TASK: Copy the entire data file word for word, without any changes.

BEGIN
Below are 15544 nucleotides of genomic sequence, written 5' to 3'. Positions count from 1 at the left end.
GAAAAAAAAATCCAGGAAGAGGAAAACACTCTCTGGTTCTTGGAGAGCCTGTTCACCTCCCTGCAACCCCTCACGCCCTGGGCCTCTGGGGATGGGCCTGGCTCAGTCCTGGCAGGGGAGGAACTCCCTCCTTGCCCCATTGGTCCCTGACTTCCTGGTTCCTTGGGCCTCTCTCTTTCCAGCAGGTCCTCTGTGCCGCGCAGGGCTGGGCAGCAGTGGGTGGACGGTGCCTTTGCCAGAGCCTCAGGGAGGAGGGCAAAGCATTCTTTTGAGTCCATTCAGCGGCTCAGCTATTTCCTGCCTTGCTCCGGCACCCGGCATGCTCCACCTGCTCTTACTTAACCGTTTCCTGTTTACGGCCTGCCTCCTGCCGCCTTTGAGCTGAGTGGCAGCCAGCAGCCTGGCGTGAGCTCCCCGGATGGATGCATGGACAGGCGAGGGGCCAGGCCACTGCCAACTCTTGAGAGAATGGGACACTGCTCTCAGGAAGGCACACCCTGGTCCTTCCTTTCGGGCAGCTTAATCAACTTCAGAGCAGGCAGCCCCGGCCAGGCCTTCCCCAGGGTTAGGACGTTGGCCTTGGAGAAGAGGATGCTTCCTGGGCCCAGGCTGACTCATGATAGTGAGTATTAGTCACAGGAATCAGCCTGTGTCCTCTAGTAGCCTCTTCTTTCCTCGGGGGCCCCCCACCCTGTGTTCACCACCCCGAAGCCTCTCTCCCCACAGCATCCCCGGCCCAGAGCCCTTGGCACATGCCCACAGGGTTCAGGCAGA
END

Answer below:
Below are 15544 nucleotides of genomic sequence, written 5' to 3'. Positions count from 1 at the left end.
GAAAAAAAAATCCAGGAAGAGGAAAACACTCTCTGGTTCTTGGAGAGCCTGTTCACCTCCCTGCAACCCCTCACGCCCTGGGCCTCTGGGGATGGGCCTGGCTCAGTCCTGGCAGGGGAGGAACTCCCTCCTTGCCCCATTGGTCCCTGACTTCCTGGTTCCTTGGGCCTCTCTCTTTCCAGCAGGTCCTCTGTGCCGCGCAGGGCTGGGCAGCAGTGGGTGGACGGTGCCTTTGCCAGAGCCTCAGGGAGGAGGGCAAAGCATTCTTTTGAGTCCATTCAGCGGCTCAGCTATTTCCTGCCTTGCTCCGGCACCCGGCATGCTCCACCTGCTCTTACTTAACCGTTTCCTGTTTACGGCCTGCCTCCTGCCGCCTTTGAGCTGAGTGGCAGCCAGCAGCCTGGCGTGAGCTCCCCGGATGGATGCATGGACAGGCGAGGGGCCAGGCCACTGCCAACTCTTGAGAGAATGGGACACTGCTCTCAGGAAGGCACACCCTGGTCCTTCCTTTCGGGCAGCTTAATCAACTTCAGAGCAGGCAGCCCCGGCCAGGCCTTCCCCAGGGTTAGGACGTTGGCCTTGGAGAAGAGGATGCTTCCTGGGCCCAGGCTGACTCATGATAGTGAGTATTAGTCACAGGAATCAGCCTGTGTCCTCTAGTAGCCTCTTCTTTCCTCGGGGGCCCCCCACCCTGTGTTCACCACCCCGAAGCCTCTCTCCCCACAGCATCCCCGGCCCAGAGCCCTTGGCACATGCCCACAGGGTTCAGGCAGA